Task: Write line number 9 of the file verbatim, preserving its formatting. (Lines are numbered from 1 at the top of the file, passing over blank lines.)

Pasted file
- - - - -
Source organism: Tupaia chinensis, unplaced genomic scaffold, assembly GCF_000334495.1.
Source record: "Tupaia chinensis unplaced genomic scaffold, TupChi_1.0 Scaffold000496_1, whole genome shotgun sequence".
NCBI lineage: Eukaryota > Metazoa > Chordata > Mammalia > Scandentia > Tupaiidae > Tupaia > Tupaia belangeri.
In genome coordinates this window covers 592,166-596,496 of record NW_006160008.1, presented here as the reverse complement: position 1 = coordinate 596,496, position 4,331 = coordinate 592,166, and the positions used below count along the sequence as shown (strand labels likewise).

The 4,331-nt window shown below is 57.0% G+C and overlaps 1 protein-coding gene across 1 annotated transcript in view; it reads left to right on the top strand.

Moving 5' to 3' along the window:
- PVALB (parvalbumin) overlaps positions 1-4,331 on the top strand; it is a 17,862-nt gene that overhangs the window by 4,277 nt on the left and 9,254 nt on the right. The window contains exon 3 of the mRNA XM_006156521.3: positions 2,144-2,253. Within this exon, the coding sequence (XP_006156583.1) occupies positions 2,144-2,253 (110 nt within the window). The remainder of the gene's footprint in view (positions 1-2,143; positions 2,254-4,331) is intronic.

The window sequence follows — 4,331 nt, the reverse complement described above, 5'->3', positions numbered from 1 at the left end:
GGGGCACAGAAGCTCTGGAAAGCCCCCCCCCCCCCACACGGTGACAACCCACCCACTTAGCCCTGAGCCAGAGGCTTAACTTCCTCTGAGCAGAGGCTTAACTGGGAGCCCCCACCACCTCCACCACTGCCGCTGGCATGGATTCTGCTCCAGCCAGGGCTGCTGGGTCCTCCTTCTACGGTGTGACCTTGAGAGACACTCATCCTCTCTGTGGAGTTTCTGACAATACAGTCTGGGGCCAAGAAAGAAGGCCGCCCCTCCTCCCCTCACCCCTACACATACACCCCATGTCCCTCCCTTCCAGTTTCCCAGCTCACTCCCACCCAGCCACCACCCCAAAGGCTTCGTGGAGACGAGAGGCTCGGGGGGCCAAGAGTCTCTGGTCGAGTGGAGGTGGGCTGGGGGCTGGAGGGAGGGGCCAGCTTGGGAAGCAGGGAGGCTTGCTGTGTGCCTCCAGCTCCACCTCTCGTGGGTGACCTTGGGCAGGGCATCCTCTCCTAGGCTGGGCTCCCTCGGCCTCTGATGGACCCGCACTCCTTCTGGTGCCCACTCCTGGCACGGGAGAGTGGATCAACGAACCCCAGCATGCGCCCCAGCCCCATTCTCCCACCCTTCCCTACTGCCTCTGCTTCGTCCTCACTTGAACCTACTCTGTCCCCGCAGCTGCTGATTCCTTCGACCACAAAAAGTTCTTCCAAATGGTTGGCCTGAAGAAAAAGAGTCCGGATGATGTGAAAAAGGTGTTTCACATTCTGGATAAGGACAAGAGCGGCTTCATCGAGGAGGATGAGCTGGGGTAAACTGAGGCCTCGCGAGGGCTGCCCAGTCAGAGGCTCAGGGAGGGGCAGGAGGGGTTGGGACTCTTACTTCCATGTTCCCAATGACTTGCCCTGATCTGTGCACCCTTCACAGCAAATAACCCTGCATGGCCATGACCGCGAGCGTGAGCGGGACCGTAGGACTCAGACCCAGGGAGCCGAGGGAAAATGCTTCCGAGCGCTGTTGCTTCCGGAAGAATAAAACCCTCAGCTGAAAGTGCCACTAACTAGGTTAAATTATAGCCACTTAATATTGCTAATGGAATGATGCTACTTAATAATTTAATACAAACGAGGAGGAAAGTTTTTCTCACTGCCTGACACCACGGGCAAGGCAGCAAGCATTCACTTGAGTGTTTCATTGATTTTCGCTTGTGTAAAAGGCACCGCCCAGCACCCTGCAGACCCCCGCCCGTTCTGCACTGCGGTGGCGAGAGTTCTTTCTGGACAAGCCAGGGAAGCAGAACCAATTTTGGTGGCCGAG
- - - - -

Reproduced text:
GGGGCACAGAAGCTCTGGAAAGCCCCCCCCCCCCCACACGGTGACAACCCACCCACTTAGCCCTGAGCCAGAGGCTTAACTTCCTCTGAGCAGAGGCTTAACTGGGAGCCCCCACCACCTCCACCACTGCCGCTGGCATGGATTCTGCTCCAGCCAGGGCTGCTGGGTCCTCCTTCTACGGTGTGACCTTGAGAGACACTCATCCTCTCTGTGGAGTTTCTGACAATACAGTCTGGGGCCAAGAAAGAAGGCCGCCCCTCCTCCCCTCACCCCTACACATACACCCCATGTCCCTCCCTTCCAGTTTCCCAGCTCACTCCCACCCAGCCACCACCCCAAAGGCTTCGTGGAGACGAGAGGCTCGGGGGGCCAAGAGTCTCTGGTCGAGTGGAGGTGGGCTGGGGGCTGGAGGGAGGGGCCAGCTTGGGAAGCAGGGAGGCTTGCTGTGTGCCTCCAGCTCCACCTCTCGTGGGTGACCTTGGGCAGGGCATCCTCTCCTAGGCTGGGCTCCCTCGGCCTCTGATGGACCCGCACTCCTTCTGGTGCCCACTCCTGGCACGGGAGAGTGGATCAACGAACCCCAGCATGCGCCCCAGCCCCATTCTCCCACCCTTCCCTACTGCCTCTGCTTCGTCCTCACTTGAACCTACTCTGTCCCCGCAGCTGCTGATTCCTTCGACCACAAAAAGTTCTTCCAAATGGTTGGCCTGAAGAAAAAGAGTCCGGATGATGTGAAAAAGGTGTTTCACATTCTGGATAAGGACAAGAGCGGCTTCATCGAGGAGGATGAGCTGGGGTAAACTGAGGCCTCGCGAGGGCTGCCCAGTCAGAGGCTCAGGGAGGGGCAGGAGGGGTTGGGACTCTTACTTCCATGTTCCCAATGACTTGCCCTGATCTGTGCACCCTTCACAGCAAATAACCCTGCATGGCCATGACCGCGAGCGTGAGCGGGACCGTAGGACTCAGACCCAGGGAGCCGAGGGAAAATGCTTCCGAGCGCTGTTGCTTCCGGAAGAATAAAACCCTCAGCTGAAAGTGCCACTAACTAGGTTAAATTATAGCCACTTAATATTGCTAATGGAATGATGCTACTTAATAATTTAATACAAACGAGGAGGAAAGTTTTTCTCACTGCCTGACACCACGGGCAAGGCAGCAAGCATTCACTTGAGTGTTTCATTGATTTTCGCTTGTGTAAAAGGCACCGCCCAGCACCCTGCAGACCCCCGCCCGTTCTGCACTGCGGTGGCGAGAGTTCTTTCTGGACAAGCCAGGGAAGCAGAACCAATTTTGGTGGCCGAG